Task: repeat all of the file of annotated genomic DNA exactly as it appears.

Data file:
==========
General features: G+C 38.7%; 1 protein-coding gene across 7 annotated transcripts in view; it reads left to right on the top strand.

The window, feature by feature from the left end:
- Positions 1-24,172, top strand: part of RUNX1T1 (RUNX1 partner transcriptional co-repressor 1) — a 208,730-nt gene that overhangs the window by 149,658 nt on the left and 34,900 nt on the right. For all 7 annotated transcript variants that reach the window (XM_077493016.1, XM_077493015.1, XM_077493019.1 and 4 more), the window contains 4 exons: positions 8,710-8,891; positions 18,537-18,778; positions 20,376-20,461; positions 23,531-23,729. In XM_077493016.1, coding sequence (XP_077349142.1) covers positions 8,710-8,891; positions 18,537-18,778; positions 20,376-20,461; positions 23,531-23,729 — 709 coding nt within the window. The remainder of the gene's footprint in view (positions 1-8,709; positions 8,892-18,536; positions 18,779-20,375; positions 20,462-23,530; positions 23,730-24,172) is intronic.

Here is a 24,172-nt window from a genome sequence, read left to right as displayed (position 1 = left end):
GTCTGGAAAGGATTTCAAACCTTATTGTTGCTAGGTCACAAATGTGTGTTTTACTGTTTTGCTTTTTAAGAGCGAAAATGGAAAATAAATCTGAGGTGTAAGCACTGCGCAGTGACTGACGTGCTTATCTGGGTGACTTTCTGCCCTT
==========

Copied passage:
General features: G+C 38.7%; 1 protein-coding gene across 7 annotated transcripts in view; it reads left to right on the top strand.

The window, feature by feature from the left end:
- Positions 1-24,172, top strand: part of RUNX1T1 (RUNX1 partner transcriptional co-repressor 1) — a 208,730-nt gene that overhangs the window by 149,658 nt on the left and 34,900 nt on the right. For all 7 annotated transcript variants that reach the window (XM_077493016.1, XM_077493015.1, XM_077493019.1 and 4 more), the window contains 4 exons: positions 8,710-8,891; positions 18,537-18,778; positions 20,376-20,461; positions 23,531-23,729. In XM_077493016.1, coding sequence (XP_077349142.1) covers positions 8,710-8,891; positions 18,537-18,778; positions 20,376-20,461; positions 23,531-23,729 — 709 coding nt within the window. The remainder of the gene's footprint in view (positions 1-8,709; positions 8,892-18,536; positions 18,779-20,375; positions 20,462-23,530; positions 23,730-24,172) is intronic.

Here is a 24,172-nt window from a genome sequence, read left to right as displayed (position 1 = left end):
GTCTGGAAAGGATTTCAAACCTTATTGTTGCTAGGTCACAAATGTGTGTTTTACTGTTTTGCTTTTTAAGAGCGAAAATGGAAAATAAATCTGAGGTGTAAGCACTGCGCAGTGACTGACGTGCTTATCTGGGTGACTTTCTGCCCTT